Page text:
Researchers have uncovered secret scribbles and sketches carved into a medieval manuscript more than 1,200 years ago. The hidden marks, made without ink, were found on the pages of an early medieval book kept in a library at Oxford University in England.
Researchers believe they are the work of a high-ranking, highly educated woman at a time when only the elite could read and write. Many of the doodles contain the Old English female name Eadburg, which researchers believe may be the identity of the person who took the notes.
While the meaning of the nearly invisible sketches on the pages isn’t clear – in one case they show a person with arms outstretched reaching out to another person who is holding up a hand as if to stop them – researchers believe that Eadburg may have them wrote names to emphasize passages of text – a Latin transcription of the “Acts of the Apostles” made in southern England between 700 and 750 AD.
“We have currently identified five instances of Eadburg’s name written entirely on five different pages of the manuscript,” Jessica Hodgkinson (opens in new tab), a history PhD student at the University of Leicester who made the discovery, told Live Science in an email. “Other abbreviated forms of the name — including E, EAD, and EADB — have been found ten times more in the margins of this and other pages so far.”
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Hodgkinson discovered the name Eadburg preceded by a cross while studying the rare manuscript in the Weston Library, part of the Bodleian Libraries at the University of Oxford.
The manuscript was then examined using an imaging technology developed by the Bodleian’s Analyzing and Recording Cultural Heritage project in Oxford (ARCHiOx) in collaboration with the Factum Foundation (opens in new tab), a non-profit group based in Spain trying to preserve ancient works of art using digital technology. The project was funded by the British Helen Hamlyn Trust.
The researchers revealed the hidden words and drawings on the rare manuscript using a method called photometric stereo imaging, which examines the manuscript under different lighting conditions to create a 3D model of its surface, said John Barrett, Bodleian’s technical lead for the ARCHiOx Project, said in a statement (opens in new tab). The method can reveal marks as flat as one-fifth the width of a human hair, and the analysis revealed the intentional sketches left by the mysterious Eadburg.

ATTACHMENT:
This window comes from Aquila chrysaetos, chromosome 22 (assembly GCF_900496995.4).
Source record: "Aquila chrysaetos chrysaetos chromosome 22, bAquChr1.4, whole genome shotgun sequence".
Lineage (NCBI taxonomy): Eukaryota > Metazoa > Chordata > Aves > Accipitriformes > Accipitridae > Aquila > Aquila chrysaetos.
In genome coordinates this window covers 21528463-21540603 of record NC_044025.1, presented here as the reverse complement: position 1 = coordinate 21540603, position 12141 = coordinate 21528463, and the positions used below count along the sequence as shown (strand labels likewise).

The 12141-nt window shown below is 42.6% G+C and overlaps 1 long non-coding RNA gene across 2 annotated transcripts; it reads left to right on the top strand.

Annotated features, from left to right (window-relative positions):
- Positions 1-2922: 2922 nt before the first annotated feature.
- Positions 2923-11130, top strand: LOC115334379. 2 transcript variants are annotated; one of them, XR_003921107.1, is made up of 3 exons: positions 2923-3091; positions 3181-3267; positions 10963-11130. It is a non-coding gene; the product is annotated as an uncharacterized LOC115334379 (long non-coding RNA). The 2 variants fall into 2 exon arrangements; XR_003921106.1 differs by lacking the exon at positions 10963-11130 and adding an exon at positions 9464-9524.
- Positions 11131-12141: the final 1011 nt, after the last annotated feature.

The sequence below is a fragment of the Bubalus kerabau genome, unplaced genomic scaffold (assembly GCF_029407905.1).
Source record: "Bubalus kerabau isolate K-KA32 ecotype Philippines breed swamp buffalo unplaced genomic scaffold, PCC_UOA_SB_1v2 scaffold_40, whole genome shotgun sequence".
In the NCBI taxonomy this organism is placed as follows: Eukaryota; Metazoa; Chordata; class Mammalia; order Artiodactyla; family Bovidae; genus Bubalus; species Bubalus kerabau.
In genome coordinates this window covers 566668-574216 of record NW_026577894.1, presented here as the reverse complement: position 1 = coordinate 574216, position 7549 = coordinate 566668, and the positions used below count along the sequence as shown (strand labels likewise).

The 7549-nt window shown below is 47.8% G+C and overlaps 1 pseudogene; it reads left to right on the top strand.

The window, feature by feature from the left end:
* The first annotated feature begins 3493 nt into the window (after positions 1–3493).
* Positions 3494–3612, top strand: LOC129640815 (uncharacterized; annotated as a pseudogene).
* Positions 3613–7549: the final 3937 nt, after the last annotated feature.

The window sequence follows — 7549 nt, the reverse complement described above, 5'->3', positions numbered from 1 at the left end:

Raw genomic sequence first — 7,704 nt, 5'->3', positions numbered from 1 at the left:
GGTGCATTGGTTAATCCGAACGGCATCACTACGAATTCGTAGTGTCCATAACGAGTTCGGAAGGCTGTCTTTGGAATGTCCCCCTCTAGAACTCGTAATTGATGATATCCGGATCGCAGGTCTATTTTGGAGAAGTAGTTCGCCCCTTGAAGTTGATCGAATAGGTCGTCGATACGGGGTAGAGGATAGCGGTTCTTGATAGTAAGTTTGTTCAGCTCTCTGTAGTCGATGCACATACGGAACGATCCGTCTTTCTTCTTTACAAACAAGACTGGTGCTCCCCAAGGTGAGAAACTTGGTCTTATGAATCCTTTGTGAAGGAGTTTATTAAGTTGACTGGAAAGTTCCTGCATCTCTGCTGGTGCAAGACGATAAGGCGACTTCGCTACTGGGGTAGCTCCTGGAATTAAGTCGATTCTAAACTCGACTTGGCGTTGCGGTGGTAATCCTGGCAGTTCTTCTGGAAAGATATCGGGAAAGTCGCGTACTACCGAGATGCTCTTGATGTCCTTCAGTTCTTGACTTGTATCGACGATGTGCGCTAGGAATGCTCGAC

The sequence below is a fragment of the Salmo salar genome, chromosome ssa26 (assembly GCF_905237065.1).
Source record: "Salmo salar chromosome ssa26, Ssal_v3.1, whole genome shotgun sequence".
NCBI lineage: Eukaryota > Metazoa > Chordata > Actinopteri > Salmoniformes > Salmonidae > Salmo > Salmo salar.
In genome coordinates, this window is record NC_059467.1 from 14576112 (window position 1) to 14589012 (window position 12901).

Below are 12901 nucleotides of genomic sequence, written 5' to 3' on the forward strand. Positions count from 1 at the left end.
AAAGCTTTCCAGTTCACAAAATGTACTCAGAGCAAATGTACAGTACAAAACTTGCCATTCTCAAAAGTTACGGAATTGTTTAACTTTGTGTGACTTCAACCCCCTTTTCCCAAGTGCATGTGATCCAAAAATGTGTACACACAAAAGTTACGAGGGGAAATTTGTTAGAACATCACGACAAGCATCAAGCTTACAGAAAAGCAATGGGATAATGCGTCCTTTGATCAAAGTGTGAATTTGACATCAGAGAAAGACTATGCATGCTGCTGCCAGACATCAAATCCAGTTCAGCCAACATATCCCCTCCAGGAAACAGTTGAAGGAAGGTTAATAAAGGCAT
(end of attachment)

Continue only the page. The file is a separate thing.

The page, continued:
Such inked markings, known as “drypoint,” have been discovered in other early medieval manuscripts, but they often consist of simple crosses to emphasize sections of text, Hodgkinson noted.
But the Eadburg additions to the manuscript are “unusual and exciting,” she said. “They contain a woman’s name on several occasions, including as part of a lengthy inscription that could have been written in Old English colloquial alongside a number of fascinating drawings.”
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It’s not possible to know if Eadburg made the secret writings himself, but it’s the most likely scenario. “At this time, that cannot be definitively determined,” Hodgkinson said. “I will continue to analyze the inscriptions to better understand their meaning and significance.”
A page at the end of the tome contains a handwritten prayer written from a woman’s perspective: “This suggests that the book was used by a woman or a group of women shortly after it was made,” Hodgkinson said.
She thinks the additions highlight areas that intrigued the author. “The inscriptions were intentional and intentional additions to the book, made by a reader interacting with the text,” she said. “It’s much less likely it was doodles or graffiti.”
She hopes to learn more about the mysterious writings and drawings, and maybe even who Eadburg was. One candidate is an Eadburg who served as abbess of a religious community of women in the mid-eighth century, but there are at least eight other contenders.
“The next steps for my research are to study the inscriptions further,” Hodgkinson said. “Part of that is thinking about the importance of where they are placed in the manuscript and how they relate to the main text,” she added.
“I hope this will shed more light on their meaning and may even provide clues as to who added them to the manuscript and why.”